Growler: Providing Critical Protection to Our Warfighters

Boeing_Growler_1

(Boeing Photo)

Electronic Attack Squadron 139 (VAQ-139) – the Cougars – is a U.S. Navy squadron currently deployed aboard the aircraft carrier USS Carl Vinson (CVN-70) in the Persian Gulf. With five EA-18G Growlers flying from the ship, the capabilities of the aircraft are critical to operations.

The Growler provides electronic sensing and attack capability to U.S. Navy, joint and coalition forces. The flexibility of the aircraft allows it to address threats of vastly different magnitudes, whether interrupting command and control networks for enemy communications on the ground, or creating a sanctuary for allied operations in a sophisticated Integrated Air Defense System (IADS).

The Growler provides essential protection for U.S. and allied forces. Watch this video to hear more from Growler operators firsthand.

Navy Designs Spy “Fish” to Patrol U.S. Ships, Ports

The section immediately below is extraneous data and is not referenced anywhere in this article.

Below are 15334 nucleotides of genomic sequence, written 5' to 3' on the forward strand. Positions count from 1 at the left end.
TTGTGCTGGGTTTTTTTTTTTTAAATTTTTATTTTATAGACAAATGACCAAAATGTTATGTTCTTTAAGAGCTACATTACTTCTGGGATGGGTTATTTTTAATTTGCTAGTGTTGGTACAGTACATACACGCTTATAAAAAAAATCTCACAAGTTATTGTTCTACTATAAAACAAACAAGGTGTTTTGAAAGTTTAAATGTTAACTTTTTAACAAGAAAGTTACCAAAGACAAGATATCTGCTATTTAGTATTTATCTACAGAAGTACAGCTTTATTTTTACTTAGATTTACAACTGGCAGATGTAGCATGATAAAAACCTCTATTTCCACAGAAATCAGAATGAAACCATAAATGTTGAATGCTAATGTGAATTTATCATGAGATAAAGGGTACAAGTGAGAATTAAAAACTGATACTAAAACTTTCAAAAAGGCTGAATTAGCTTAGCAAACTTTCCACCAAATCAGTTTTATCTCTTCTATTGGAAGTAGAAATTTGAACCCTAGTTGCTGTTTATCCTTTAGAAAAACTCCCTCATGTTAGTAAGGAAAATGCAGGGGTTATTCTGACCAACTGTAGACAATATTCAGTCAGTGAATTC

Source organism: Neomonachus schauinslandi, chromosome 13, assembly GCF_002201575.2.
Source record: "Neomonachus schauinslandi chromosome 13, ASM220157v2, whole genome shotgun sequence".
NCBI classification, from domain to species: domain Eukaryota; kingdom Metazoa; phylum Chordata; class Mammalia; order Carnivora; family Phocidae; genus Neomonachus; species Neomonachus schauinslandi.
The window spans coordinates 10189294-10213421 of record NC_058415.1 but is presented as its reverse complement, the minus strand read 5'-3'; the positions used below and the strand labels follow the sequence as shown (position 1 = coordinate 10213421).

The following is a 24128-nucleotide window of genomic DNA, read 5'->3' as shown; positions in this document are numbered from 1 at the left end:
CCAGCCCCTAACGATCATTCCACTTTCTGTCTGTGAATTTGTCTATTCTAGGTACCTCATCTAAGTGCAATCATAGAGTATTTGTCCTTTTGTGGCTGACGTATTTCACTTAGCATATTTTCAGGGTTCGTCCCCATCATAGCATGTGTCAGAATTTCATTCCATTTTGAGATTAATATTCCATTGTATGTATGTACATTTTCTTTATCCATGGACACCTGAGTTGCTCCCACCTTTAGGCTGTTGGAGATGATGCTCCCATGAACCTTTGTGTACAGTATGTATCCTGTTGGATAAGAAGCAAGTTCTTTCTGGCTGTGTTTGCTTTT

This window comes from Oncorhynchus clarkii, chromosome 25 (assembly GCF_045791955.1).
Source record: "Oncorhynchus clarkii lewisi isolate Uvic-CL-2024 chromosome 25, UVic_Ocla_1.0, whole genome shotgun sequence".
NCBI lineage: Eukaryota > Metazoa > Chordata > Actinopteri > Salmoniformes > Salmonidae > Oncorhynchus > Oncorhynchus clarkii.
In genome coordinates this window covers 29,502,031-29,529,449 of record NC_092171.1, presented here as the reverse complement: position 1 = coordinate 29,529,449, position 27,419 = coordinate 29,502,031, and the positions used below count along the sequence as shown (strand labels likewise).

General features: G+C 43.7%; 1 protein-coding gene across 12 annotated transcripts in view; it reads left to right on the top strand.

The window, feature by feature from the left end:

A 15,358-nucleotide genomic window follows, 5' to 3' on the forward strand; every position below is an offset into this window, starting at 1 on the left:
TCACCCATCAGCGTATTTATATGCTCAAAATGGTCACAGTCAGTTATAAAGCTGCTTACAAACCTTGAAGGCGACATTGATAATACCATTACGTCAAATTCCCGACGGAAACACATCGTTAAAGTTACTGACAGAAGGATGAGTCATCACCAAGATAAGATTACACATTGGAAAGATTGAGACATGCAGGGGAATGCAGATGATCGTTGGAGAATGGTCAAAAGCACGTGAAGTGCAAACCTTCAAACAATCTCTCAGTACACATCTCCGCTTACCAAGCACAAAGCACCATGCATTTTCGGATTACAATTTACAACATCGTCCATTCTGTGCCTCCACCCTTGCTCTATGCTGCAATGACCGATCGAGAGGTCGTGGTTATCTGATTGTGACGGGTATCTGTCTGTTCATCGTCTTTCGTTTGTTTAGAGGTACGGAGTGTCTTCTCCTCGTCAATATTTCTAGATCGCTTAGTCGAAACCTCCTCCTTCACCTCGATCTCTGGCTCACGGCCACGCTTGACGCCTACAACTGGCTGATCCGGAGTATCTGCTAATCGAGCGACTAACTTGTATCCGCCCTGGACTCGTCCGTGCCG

The Virginian-Pilot reports that “Project Silent Nemo is under way this week at Joint Expeditionary Base Little Creek, where a team of civilian engineers and military officers are testing the capabilities of a 5-foot, 100-pound experimental robot that’s designed to look and swim like a bluefin tuna.”

The goal is “to get the little swimmer into enemy territory undetected to patrol and protect U.S. ships and ports from harm.”

The piece continues: “The robotic fish glided through the harbor Thursday as sailors took turns controlling it with a joystick. It can also be programmed to swim on its own. The robot’s black dorsal fin poked above water as its tail wiggled back and forth, propelling it almost silently just below the surface.”